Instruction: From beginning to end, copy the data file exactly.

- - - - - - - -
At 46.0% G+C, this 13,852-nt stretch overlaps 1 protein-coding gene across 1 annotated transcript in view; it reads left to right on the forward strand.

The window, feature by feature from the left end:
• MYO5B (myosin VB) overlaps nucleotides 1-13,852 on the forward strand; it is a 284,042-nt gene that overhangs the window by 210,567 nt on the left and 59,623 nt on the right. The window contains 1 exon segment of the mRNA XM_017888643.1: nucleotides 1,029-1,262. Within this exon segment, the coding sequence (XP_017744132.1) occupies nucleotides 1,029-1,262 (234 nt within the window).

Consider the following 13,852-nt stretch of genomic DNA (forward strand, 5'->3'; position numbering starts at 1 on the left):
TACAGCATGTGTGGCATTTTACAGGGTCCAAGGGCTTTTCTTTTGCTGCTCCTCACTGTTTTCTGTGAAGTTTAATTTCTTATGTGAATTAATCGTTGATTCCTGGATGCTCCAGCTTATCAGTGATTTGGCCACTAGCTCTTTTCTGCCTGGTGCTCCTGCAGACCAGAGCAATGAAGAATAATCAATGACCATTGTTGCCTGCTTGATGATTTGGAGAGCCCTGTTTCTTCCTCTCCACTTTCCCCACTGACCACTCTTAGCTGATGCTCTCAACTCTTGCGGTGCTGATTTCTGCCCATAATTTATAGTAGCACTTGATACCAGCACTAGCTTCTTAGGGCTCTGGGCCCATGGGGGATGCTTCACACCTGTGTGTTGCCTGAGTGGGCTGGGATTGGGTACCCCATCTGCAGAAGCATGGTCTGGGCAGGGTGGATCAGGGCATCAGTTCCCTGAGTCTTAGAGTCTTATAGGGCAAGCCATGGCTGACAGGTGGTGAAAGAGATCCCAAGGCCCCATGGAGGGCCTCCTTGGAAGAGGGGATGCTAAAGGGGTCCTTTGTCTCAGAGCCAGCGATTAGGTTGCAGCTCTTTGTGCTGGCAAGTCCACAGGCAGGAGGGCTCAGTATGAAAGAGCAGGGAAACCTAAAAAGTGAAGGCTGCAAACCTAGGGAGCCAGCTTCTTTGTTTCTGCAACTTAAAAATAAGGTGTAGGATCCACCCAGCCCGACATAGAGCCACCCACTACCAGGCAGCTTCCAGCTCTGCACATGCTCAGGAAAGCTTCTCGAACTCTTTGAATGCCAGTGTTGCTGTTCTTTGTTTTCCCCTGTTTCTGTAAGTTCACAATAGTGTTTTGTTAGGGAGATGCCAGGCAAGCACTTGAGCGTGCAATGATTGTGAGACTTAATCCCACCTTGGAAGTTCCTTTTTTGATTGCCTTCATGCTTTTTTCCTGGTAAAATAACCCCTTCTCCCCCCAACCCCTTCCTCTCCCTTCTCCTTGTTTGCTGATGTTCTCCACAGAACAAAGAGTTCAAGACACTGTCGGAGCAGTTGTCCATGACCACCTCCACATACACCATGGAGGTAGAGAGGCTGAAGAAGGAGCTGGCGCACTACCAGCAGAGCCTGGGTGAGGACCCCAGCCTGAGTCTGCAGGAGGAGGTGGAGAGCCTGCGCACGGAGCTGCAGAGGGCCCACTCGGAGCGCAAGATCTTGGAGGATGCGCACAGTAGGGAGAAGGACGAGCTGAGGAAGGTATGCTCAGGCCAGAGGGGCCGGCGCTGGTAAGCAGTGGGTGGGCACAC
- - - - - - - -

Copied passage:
At 46.0% G+C, this 13,852-nt stretch overlaps 1 protein-coding gene across 1 annotated transcript in view; it reads left to right on the forward strand.

The window, feature by feature from the left end:
• MYO5B (myosin VB) overlaps nucleotides 1-13,852 on the forward strand; it is a 284,042-nt gene that overhangs the window by 210,567 nt on the left and 59,623 nt on the right. The window contains 1 exon segment of the mRNA XM_017888643.1: nucleotides 1,029-1,262. Within this exon segment, the coding sequence (XP_017744132.1) occupies nucleotides 1,029-1,262 (234 nt within the window).

Consider the following 13,852-nt stretch of genomic DNA (forward strand, 5'->3'; position numbering starts at 1 on the left):
TACAGCATGTGTGGCATTTTACAGGGTCCAAGGGCTTTTCTTTTGCTGCTCCTCACTGTTTTCTGTGAAGTTTAATTTCTTATGTGAATTAATCGTTGATTCCTGGATGCTCCAGCTTATCAGTGATTTGGCCACTAGCTCTTTTCTGCCTGGTGCTCCTGCAGACCAGAGCAATGAAGAATAATCAATGACCATTGTTGCCTGCTTGATGATTTGGAGAGCCCTGTTTCTTCCTCTCCACTTTCCCCACTGACCACTCTTAGCTGATGCTCTCAACTCTTGCGGTGCTGATTTCTGCCCATAATTTATAGTAGCACTTGATACCAGCACTAGCTTCTTAGGGCTCTGGGCCCATGGGGGATGCTTCACACCTGTGTGTTGCCTGAGTGGGCTGGGATTGGGTACCCCATCTGCAGAAGCATGGTCTGGGCAGGGTGGATCAGGGCATCAGTTCCCTGAGTCTTAGAGTCTTATAGGGCAAGCCATGGCTGACAGGTGGTGAAAGAGATCCCAAGGCCCCATGGAGGGCCTCCTTGGAAGAGGGGATGCTAAAGGGGTCCTTTGTCTCAGAGCCAGCGATTAGGTTGCAGCTCTTTGTGCTGGCAAGTCCACAGGCAGGAGGGCTCAGTATGAAAGAGCAGGGAAACCTAAAAAGTGAAGGCTGCAAACCTAGGGAGCCAGCTTCTTTGTTTCTGCAACTTAAAAATAAGGTGTAGGATCCACCCAGCCCGACATAGAGCCACCCACTACCAGGCAGCTTCCAGCTCTGCACATGCTCAGGAAAGCTTCTCGAACTCTTTGAATGCCAGTGTTGCTGTTCTTTGTTTTCCCCTGTTTCTGTAAGTTCACAATAGTGTTTTGTTAGGGAGATGCCAGGCAAGCACTTGAGCGTGCAATGATTGTGAGACTTAATCCCACCTTGGAAGTTCCTTTTTTGATTGCCTTCATGCTTTTTTCCTGGTAAAATAACCCCTTCTCCCCCCAACCCCTTCCTCTCCCTTCTCCTTGTTTGCTGATGTTCTCCACAGAACAAAGAGTTCAAGACACTGTCGGAGCAGTTGTCCATGACCACCTCCACATACACCATGGAGGTAGAGAGGCTGAAGAAGGAGCTGGCGCACTACCAGCAGAGCCTGGGTGAGGACCCCAGCCTGAGTCTGCAGGAGGAGGTGGAGAGCCTGCGCACGGAGCTGCAGAGGGCCCACTCGGAGCGCAAGATCTTGGAGGATGCGCACAGTAGGGAGAAGGACGAGCTGAGGAAGGTATGCTCAGGCCAGAGGGGCCGGCGCTGGTAAGCAGTGGGTGGGCACAC